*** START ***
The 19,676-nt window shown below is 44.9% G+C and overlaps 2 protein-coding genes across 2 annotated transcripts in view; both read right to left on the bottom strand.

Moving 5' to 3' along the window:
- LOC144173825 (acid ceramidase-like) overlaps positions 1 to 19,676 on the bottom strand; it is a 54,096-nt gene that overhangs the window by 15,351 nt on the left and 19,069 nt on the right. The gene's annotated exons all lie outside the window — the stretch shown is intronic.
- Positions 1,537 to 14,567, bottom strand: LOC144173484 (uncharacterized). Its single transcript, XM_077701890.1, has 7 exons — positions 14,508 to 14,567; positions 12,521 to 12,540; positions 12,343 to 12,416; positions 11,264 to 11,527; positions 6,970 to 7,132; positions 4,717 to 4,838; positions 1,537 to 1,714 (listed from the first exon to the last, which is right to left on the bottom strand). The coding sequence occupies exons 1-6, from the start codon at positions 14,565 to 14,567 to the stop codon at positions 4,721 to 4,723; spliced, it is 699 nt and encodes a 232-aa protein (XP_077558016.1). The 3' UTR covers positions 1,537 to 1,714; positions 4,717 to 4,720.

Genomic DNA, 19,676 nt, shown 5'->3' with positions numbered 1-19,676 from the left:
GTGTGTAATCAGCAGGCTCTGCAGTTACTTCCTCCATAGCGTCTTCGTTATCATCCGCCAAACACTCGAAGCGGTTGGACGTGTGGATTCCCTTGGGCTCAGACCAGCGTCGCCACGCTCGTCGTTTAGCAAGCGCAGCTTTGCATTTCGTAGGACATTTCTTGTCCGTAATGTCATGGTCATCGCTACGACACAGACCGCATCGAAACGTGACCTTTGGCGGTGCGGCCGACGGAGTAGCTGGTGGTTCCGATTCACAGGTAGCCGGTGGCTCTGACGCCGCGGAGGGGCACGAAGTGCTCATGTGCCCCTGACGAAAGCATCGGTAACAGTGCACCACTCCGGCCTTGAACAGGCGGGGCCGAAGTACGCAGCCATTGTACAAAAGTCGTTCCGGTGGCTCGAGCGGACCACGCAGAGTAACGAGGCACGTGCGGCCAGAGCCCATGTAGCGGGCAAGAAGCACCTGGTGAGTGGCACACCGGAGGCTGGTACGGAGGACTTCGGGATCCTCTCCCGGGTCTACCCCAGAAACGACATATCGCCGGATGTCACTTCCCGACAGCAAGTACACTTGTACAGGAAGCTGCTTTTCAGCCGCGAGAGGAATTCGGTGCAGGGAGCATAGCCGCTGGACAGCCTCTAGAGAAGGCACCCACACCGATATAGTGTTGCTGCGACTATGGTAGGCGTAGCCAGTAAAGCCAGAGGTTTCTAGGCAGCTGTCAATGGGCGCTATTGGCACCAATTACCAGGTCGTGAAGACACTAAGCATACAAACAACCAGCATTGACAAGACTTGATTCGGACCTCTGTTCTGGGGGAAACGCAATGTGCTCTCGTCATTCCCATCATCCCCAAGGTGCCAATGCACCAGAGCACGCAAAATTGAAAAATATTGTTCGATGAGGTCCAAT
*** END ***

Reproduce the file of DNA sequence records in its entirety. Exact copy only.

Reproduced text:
The 19,676-nt window shown below is 44.9% G+C and overlaps 2 protein-coding genes across 2 annotated transcripts in view; both read right to left on the bottom strand.

Moving 5' to 3' along the window:
- LOC144173825 (acid ceramidase-like) overlaps positions 1 to 19,676 on the bottom strand; it is a 54,096-nt gene that overhangs the window by 15,351 nt on the left and 19,069 nt on the right. The gene's annotated exons all lie outside the window — the stretch shown is intronic.
- Positions 1,537 to 14,567, bottom strand: LOC144173484 (uncharacterized). Its single transcript, XM_077701890.1, has 7 exons — positions 14,508 to 14,567; positions 12,521 to 12,540; positions 12,343 to 12,416; positions 11,264 to 11,527; positions 6,970 to 7,132; positions 4,717 to 4,838; positions 1,537 to 1,714 (listed from the first exon to the last, which is right to left on the bottom strand). The coding sequence occupies exons 1-6, from the start codon at positions 14,565 to 14,567 to the stop codon at positions 4,721 to 4,723; spliced, it is 699 nt and encodes a 232-aa protein (XP_077558016.1). The 3' UTR covers positions 1,537 to 1,714; positions 4,717 to 4,720.

Genomic DNA, 19,676 nt, shown 5'->3' with positions numbered 1-19,676 from the left:
GTGTGTAATCAGCAGGCTCTGCAGTTACTTCCTCCATAGCGTCTTCGTTATCATCCGCCAAACACTCGAAGCGGTTGGACGTGTGGATTCCCTTGGGCTCAGACCAGCGTCGCCACGCTCGTCGTTTAGCAAGCGCAGCTTTGCATTTCGTAGGACATTTCTTGTCCGTAATGTCATGGTCATCGCTACGACACAGACCGCATCGAAACGTGACCTTTGGCGGTGCGGCCGACGGAGTAGCTGGTGGTTCCGATTCACAGGTAGCCGGTGGCTCTGACGCCGCGGAGGGGCACGAAGTGCTCATGTGCCCCTGACGAAAGCATCGGTAACAGTGCACCACTCCGGCCTTGAACAGGCGGGGCCGAAGTACGCAGCCATTGTACAAAAGTCGTTCCGGTGGCTCGAGCGGACCACGCAGAGTAACGAGGCACGTGCGGCCAGAGCCCATGTAGCGGGCAAGAAGCACCTGGTGAGTGGCACACCGGAGGCTGGTACGGAGGACTTCGGGATCCTCTCCCGGGTCTACCCCAGAAACGACATATCGCCGGATGTCACTTCCCGACAGCAAGTACACTTGTACAGGAAGCTGCTTTTCAGCCGCGAGAGGAATTCGGTGCAGGGAGCATAGCCGCTGGACAGCCTCTAGAGAAGGCACCCACACCGATATAGTGTTGCTGCGACTATGGTAGGCGTAGCCAGTAAAGCCAGAGGTTTCTAGGCAGCTGTCAATGGGCGCTATTGGCACCAATTACCAGGTCGTGAAGACACTAAGCATACAAACAACCAGCATTGACAAGACTTGATTCGGACCTCTGTTCTGGGGGAAACGCAATGTGCTCTCGTCATTCCCATCATCCCCAAGGTGCCAATGCACCAGAGCACGCAAAATTGAAAAATATTGTTCGATGAGGTCCAAT